Politics

The polls were right but they were interpreted badly

By Dr Bart Cammaerts

It is interesting to see how opinion polls are being blamed recently for all sorts of things.

The polls got it wrong in the last elections and they need to learn lessons, Caroline Flint shouts in The Guardian. In the same newspaper, the Libdem grandee Paddy Ashdown goes further and claims that the flawed poll results had […]

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January 20th, 2016|Journalism, Politics|0 Comments|
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    The Death of Consortium Network TV debates in Canada’s 42nd General Election

The Death of Consortium Network TV debates in Canada’s 42nd General Election

Johanna Quinney is an MSc Student in the Department of Media and Communications at LSE. She previously served as the Spokesperson and Press Secretary for Canada’s Ministers’ of National Defence and Foreign Affairs. @Johanna_Quinney
On Monday, Canadians will head to the polls to conclude one of the most exciting national election campaigns in recent history. Apart from its extraordinary length (78 […]

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October 17th, 2015|Journalism, Politics|0 Comments|

Calling for a Revolution in Climate Change Rhetoric

When journalists talk about climate change are they failing to address the underlying issues and so missing a chance to connect this complex narrative to real people’s lives? Hanna Morris reports on her own research looking at the language of the climate change debate.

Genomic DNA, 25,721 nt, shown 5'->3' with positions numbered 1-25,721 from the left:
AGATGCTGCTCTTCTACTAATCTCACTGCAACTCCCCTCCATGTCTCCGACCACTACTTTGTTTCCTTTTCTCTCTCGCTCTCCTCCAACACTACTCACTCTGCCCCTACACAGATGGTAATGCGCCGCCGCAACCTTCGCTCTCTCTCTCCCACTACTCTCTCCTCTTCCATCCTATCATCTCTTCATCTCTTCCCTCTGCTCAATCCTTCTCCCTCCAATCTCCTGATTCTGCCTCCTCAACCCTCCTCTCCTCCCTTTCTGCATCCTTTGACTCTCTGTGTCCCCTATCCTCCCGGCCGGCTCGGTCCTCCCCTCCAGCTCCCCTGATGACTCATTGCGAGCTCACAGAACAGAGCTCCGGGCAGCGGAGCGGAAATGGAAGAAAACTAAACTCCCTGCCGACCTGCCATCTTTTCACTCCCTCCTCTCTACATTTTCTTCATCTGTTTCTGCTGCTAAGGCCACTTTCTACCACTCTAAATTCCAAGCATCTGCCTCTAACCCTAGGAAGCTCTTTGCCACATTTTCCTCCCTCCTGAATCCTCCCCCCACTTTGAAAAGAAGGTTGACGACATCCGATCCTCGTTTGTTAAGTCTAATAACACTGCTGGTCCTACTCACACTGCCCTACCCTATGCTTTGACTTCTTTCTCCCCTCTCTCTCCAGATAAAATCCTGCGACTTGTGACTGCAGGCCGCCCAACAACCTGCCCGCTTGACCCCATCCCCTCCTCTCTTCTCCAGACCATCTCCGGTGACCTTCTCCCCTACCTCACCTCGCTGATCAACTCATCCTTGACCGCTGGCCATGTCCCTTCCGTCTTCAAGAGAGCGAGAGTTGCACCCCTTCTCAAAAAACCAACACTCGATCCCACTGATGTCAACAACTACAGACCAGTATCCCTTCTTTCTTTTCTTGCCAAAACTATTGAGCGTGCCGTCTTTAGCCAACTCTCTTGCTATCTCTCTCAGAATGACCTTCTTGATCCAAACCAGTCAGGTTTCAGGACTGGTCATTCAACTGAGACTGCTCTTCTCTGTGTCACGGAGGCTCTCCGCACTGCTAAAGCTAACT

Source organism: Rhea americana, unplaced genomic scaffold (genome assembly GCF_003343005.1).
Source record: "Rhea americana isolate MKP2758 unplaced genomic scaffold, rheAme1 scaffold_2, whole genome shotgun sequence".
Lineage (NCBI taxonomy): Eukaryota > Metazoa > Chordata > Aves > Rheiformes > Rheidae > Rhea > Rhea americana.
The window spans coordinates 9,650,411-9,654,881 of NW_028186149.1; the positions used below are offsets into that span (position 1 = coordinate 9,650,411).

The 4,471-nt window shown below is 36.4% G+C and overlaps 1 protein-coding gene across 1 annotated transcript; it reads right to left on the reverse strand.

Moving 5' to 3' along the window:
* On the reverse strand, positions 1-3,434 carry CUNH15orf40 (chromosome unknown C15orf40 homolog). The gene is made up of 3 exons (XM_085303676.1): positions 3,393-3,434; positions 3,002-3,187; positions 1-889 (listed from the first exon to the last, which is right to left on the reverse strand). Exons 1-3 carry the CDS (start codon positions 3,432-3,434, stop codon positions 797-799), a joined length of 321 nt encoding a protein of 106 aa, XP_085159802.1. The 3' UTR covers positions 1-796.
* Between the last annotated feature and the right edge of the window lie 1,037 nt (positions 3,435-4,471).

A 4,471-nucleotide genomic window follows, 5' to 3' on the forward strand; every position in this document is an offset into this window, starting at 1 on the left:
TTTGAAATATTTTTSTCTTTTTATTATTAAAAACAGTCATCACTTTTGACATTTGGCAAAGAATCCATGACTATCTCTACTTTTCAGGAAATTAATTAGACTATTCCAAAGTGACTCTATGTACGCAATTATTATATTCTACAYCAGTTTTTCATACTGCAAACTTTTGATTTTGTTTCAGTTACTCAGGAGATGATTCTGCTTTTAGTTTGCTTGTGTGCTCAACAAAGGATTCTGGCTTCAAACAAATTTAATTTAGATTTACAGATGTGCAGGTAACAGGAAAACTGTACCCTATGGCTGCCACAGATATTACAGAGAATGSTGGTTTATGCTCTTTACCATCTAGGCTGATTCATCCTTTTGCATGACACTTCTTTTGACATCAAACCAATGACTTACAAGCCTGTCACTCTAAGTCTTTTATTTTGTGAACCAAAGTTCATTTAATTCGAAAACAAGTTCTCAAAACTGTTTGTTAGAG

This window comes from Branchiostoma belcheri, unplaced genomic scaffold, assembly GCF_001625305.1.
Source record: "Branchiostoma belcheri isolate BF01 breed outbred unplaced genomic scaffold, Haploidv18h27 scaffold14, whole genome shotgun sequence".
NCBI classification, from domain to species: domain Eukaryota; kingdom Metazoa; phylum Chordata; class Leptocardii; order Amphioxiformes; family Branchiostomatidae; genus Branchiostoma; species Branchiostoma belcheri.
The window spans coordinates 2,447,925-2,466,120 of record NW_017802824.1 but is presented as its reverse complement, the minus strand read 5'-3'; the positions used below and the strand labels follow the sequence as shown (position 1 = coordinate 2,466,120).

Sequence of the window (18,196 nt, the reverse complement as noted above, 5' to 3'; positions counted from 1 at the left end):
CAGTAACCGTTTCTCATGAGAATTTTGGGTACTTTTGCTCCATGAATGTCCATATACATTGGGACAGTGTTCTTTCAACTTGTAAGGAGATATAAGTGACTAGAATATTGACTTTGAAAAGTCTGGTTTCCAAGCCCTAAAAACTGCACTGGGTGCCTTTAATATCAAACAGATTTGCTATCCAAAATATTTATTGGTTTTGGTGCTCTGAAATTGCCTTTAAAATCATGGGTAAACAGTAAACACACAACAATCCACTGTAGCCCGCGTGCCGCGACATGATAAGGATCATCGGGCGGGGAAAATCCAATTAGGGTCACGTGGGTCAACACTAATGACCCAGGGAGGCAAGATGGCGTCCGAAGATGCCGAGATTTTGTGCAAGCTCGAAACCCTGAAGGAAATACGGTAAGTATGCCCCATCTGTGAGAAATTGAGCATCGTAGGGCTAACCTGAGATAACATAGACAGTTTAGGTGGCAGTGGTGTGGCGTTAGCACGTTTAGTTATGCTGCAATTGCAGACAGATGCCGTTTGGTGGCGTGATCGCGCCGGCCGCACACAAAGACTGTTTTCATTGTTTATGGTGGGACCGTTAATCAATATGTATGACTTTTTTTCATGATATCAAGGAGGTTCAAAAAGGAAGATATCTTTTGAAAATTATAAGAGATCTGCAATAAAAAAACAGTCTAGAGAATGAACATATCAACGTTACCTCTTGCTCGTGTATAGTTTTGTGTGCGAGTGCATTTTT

“Sticks and stones may break my bones but words will never hurt me.”
Countless generations of bullied […]

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October 6th, 2015|Featured, Politics|1 Comment|
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    The debate about the future of the Labour Party: the best and worst of times

The debate about the future of the Labour Party: the best and worst of times

This is the most exciting and depressing phase of debate within a modern British political party that I can recall. The argument about the leadership of the Labour Party mostly encapsulates what’s wrong with that organisation but also wider left-wing politics. It also tells us something about the good, bad and plain ugly about political discourse more generally at the […]

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Why Journalists Should Talk About Geography

This article is by Polis Summer School student Paul Sorbo (@PaulJSorbo) on a talk given by Tim Marshall at the LSE to launch his book ‘Prisoners of Geography’

Former foreign correspondent Tim Marshall thinks we need to get our maps out more when we report on international affairs. In his new book he argues that politicians and generals are often ‘Prisoners of […]

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